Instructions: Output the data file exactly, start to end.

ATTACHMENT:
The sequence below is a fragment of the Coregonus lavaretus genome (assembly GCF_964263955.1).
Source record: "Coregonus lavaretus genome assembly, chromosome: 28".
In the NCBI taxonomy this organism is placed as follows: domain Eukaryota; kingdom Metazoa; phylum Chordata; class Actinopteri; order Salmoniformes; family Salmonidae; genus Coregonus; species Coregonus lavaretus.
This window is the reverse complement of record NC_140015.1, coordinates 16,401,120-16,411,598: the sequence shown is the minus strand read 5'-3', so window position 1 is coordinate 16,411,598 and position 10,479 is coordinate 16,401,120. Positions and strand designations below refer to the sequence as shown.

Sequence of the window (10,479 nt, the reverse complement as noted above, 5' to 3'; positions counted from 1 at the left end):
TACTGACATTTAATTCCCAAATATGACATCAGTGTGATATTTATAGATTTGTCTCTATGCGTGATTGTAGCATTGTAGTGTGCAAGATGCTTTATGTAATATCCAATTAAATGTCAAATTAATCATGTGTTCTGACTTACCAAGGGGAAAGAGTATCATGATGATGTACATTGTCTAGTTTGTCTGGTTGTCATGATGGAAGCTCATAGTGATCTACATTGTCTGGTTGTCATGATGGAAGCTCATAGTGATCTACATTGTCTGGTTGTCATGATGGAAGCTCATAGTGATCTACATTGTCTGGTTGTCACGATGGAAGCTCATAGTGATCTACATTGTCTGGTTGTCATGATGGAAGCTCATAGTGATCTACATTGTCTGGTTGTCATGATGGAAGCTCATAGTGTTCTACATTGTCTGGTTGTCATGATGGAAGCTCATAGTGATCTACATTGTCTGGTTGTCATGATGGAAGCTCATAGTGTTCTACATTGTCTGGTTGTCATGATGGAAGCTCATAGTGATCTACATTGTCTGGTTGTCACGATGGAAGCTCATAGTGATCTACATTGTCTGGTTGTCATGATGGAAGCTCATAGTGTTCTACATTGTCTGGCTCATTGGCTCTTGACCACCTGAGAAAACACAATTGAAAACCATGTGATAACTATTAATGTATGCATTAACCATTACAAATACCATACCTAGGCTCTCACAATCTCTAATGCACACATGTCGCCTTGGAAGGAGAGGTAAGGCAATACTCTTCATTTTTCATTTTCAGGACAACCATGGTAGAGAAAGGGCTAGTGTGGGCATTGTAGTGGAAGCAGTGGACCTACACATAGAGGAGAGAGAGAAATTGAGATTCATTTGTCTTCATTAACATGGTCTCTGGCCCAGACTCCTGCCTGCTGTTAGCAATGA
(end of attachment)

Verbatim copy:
The sequence below is a fragment of the Coregonus lavaretus genome (assembly GCF_964263955.1).
Source record: "Coregonus lavaretus genome assembly, chromosome: 28".
In the NCBI taxonomy this organism is placed as follows: domain Eukaryota; kingdom Metazoa; phylum Chordata; class Actinopteri; order Salmoniformes; family Salmonidae; genus Coregonus; species Coregonus lavaretus.
This window is the reverse complement of record NC_140015.1, coordinates 16,401,120-16,411,598: the sequence shown is the minus strand read 5'-3', so window position 1 is coordinate 16,411,598 and position 10,479 is coordinate 16,401,120. Positions and strand designations below refer to the sequence as shown.

Sequence of the window (10,479 nt, the reverse complement as noted above, 5' to 3'; positions counted from 1 at the left end):
TACTGACATTTAATTCCCAAATATGACATCAGTGTGATATTTATAGATTTGTCTCTATGCGTGATTGTAGCATTGTAGTGTGCAAGATGCTTTATGTAATATCCAATTAAATGTCAAATTAATCATGTGTTCTGACTTACCAAGGGGAAAGAGTATCATGATGATGTACATTGTCTAGTTTGTCTGGTTGTCATGATGGAAGCTCATAGTGATCTACATTGTCTGGTTGTCATGATGGAAGCTCATAGTGATCTACATTGTCTGGTTGTCATGATGGAAGCTCATAGTGATCTACATTGTCTGGTTGTCACGATGGAAGCTCATAGTGATCTACATTGTCTGGTTGTCATGATGGAAGCTCATAGTGATCTACATTGTCTGGTTGTCATGATGGAAGCTCATAGTGTTCTACATTGTCTGGTTGTCATGATGGAAGCTCATAGTGATCTACATTGTCTGGTTGTCATGATGGAAGCTCATAGTGTTCTACATTGTCTGGTTGTCATGATGGAAGCTCATAGTGATCTACATTGTCTGGTTGTCACGATGGAAGCTCATAGTGATCTACATTGTCTGGTTGTCATGATGGAAGCTCATAGTGTTCTACATTGTCTGGCTCATTGGCTCTTGACCACCTGAGAAAACACAATTGAAAACCATGTGATAACTATTAATGTATGCATTAACCATTACAAATACCATACCTAGGCTCTCACAATCTCTAATGCACACATGTCGCCTTGGAAGGAGAGGTAAGGCAATACTCTTCATTTTTCATTTTCAGGACAACCATGGTAGAGAAAGGGCTAGTGTGGGCATTGTAGTGGAAGCAGTGGACCTACACATAGAGGAGAGAGAGAAATTGAGATTCATTTGTCTTCATTAACATGGTCTCTGGCCCAGACTCCTGCCTGCTGTTAGCAATGA